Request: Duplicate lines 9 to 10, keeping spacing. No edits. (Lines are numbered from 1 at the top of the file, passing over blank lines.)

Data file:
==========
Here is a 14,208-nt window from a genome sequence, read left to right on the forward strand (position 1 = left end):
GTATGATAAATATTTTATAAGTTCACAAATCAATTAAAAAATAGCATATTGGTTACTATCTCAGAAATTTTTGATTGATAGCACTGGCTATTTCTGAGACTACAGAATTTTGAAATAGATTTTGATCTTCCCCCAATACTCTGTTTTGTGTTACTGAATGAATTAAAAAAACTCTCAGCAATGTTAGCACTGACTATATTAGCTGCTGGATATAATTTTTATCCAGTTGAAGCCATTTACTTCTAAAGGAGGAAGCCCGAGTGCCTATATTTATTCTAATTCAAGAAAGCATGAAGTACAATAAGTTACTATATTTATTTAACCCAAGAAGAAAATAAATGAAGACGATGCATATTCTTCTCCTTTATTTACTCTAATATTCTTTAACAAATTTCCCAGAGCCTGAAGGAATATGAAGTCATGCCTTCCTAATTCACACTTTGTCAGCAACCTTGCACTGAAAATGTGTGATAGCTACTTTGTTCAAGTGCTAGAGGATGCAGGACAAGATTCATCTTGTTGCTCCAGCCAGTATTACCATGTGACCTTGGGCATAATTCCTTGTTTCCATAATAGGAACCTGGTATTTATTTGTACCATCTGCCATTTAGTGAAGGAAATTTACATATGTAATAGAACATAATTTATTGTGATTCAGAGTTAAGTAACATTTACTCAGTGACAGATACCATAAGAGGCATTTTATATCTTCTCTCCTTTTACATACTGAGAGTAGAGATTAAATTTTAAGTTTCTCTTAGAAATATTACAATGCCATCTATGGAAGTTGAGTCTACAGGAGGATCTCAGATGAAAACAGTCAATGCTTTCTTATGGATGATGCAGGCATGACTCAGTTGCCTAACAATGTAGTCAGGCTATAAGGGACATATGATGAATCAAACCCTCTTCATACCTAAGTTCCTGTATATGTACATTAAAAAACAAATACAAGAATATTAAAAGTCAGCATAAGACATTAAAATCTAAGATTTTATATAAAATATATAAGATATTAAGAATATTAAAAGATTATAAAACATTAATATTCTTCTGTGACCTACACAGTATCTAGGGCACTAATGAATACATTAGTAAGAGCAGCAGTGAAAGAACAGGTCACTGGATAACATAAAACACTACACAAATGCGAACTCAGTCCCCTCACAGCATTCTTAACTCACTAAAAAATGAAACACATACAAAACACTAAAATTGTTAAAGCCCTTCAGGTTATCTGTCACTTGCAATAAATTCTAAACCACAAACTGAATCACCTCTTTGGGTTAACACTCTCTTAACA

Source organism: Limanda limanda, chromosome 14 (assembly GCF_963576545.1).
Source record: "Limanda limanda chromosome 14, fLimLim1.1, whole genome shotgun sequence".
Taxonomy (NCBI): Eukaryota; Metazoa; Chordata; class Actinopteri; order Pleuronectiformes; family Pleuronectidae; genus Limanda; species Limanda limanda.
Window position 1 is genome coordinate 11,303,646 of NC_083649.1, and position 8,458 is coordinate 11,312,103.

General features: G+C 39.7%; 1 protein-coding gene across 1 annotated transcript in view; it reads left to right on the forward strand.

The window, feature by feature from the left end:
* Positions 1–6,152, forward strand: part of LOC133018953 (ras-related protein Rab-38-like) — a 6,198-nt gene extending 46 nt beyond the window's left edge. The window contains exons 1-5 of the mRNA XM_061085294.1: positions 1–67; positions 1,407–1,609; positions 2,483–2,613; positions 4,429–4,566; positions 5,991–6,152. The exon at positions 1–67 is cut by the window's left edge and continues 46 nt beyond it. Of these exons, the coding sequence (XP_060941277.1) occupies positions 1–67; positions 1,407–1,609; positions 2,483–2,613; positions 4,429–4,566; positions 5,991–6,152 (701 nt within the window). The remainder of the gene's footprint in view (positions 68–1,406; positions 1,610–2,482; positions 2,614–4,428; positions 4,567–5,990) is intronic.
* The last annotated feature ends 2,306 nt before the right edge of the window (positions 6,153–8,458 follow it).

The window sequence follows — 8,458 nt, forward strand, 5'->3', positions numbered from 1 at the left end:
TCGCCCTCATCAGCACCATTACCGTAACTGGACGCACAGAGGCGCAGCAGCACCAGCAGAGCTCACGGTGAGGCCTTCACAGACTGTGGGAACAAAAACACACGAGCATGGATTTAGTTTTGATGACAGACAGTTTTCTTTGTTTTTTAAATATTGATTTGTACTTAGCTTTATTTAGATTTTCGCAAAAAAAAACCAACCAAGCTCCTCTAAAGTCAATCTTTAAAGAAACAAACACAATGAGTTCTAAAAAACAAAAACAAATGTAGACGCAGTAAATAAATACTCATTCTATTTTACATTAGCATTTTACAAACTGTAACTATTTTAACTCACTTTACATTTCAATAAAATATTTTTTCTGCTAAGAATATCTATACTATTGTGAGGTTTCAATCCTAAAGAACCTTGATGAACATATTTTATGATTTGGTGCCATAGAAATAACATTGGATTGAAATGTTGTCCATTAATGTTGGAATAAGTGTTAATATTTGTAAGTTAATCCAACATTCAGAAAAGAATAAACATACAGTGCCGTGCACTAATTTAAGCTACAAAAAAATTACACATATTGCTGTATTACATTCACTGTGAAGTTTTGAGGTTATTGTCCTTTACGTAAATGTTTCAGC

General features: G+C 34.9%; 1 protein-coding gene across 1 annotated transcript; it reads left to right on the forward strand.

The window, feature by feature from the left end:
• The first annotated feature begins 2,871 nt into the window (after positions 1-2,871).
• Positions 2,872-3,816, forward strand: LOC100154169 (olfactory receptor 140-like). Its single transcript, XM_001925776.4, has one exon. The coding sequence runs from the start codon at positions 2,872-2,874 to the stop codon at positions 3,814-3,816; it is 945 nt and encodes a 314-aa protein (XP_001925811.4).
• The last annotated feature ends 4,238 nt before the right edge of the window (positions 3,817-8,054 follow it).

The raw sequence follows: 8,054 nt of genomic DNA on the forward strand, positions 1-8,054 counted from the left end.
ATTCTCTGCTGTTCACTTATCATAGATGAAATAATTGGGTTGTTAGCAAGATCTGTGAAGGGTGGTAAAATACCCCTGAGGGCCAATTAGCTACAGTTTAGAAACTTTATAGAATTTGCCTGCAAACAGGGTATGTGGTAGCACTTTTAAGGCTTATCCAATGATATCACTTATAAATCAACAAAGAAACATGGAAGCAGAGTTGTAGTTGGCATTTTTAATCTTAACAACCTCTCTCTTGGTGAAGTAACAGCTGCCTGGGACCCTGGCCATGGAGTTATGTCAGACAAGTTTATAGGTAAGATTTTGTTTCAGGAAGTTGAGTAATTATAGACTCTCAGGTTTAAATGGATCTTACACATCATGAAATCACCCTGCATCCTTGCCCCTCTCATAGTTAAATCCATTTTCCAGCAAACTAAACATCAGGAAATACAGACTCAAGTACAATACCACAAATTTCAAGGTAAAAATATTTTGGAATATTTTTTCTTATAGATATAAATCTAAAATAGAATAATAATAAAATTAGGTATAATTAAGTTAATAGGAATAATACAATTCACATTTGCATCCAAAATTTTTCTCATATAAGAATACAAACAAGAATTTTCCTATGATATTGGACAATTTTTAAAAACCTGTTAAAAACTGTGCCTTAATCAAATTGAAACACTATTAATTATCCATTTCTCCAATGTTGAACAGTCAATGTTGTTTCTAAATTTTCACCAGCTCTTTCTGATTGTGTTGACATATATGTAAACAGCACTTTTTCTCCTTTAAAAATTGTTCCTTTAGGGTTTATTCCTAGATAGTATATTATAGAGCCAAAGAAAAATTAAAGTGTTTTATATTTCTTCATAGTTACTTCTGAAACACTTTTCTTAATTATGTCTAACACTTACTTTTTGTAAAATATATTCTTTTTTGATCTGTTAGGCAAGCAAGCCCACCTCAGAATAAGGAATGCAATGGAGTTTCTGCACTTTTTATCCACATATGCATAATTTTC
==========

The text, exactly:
* Positions 1–6,152, forward strand: part of LOC133018953 (ras-related protein Rab-38-like) — a 6,198-nt gene extending 46 nt beyond the window's left edge. The window contains exons 1-5 of the mRNA XM_061085294.1: positions 1–67; positions 1,407–1,609; positions 2,483–2,613; positions 4,429–4,566; positions 5,991–6,152. The exon at positions 1–67 is cut by the window's left edge and continues 46 nt beyond it. Of these exons, the coding sequence (XP_060941277.1) occupies positions 1–67; positions 1,407–1,609; positions 2,483–2,613; positions 4,429–4,566; positions 5,991–6,152 (701 nt within the window). The remainder of the gene's footprint in view (positions 68–1,406; positions 1,610–2,482; positions 2,614–4,428; positions 4,567–5,990) is intronic.
* The last annotated feature ends 2,306 nt before the right edge of the window (positions 6,153–8,458 follow it).